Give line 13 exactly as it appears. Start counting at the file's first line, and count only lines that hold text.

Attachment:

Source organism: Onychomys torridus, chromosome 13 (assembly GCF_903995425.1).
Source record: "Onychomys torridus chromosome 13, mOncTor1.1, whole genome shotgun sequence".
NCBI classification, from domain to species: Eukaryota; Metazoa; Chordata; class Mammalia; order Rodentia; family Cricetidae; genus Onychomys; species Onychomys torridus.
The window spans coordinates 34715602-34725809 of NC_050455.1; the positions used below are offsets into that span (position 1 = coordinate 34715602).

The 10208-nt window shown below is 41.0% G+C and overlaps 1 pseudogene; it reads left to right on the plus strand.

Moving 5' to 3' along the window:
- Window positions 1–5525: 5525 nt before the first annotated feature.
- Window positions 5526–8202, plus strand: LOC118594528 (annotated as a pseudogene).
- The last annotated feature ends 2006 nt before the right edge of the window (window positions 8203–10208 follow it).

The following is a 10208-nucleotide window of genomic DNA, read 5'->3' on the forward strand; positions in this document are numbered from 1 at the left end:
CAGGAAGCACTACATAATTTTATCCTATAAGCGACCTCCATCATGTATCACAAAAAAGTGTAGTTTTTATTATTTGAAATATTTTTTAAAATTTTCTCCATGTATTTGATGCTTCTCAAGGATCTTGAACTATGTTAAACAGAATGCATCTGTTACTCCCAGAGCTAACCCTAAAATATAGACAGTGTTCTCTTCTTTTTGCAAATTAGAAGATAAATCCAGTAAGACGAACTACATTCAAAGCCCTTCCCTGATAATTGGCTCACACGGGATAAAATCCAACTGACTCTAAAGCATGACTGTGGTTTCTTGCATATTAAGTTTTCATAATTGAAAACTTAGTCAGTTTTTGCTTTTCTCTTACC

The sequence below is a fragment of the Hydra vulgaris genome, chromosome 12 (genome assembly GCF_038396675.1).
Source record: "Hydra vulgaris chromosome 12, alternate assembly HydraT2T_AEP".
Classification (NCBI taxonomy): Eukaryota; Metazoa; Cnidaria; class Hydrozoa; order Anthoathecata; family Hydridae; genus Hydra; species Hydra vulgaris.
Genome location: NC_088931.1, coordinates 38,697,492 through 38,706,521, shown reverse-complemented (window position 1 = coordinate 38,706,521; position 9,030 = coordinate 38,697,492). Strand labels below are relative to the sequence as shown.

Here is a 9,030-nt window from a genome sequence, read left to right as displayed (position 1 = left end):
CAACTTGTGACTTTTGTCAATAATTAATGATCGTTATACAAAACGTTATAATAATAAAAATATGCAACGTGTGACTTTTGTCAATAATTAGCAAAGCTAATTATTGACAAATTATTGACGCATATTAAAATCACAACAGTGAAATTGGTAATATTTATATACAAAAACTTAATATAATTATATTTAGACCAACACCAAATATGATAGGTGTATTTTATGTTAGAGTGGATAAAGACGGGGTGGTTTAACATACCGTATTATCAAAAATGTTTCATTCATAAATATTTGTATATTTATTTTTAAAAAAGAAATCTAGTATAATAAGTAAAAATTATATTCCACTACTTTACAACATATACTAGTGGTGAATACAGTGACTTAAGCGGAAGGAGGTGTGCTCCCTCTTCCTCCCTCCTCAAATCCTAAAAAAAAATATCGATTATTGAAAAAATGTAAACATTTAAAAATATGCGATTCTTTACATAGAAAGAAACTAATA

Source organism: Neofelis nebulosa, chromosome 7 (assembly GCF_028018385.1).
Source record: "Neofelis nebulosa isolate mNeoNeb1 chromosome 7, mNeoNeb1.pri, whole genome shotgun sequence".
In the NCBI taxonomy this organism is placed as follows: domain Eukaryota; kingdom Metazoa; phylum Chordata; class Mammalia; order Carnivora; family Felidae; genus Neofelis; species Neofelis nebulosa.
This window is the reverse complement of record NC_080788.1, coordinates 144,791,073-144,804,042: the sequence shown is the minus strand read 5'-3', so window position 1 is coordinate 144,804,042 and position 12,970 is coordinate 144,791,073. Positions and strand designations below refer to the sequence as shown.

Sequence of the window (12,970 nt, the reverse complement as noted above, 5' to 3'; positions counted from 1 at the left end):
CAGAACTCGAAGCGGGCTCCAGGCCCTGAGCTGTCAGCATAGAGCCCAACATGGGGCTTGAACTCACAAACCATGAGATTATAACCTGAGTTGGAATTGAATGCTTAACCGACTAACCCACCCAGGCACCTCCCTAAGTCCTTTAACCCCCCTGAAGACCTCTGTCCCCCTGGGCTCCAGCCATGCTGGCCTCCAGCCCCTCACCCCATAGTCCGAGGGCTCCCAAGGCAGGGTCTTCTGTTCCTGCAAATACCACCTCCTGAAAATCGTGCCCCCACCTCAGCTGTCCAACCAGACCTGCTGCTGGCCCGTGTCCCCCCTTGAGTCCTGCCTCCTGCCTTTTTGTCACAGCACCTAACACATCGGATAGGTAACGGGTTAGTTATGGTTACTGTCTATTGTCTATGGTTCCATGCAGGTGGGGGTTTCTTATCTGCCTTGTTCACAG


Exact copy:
Source record: "Hydra vulgaris chromosome 12, alternate assembly HydraT2T_AEP".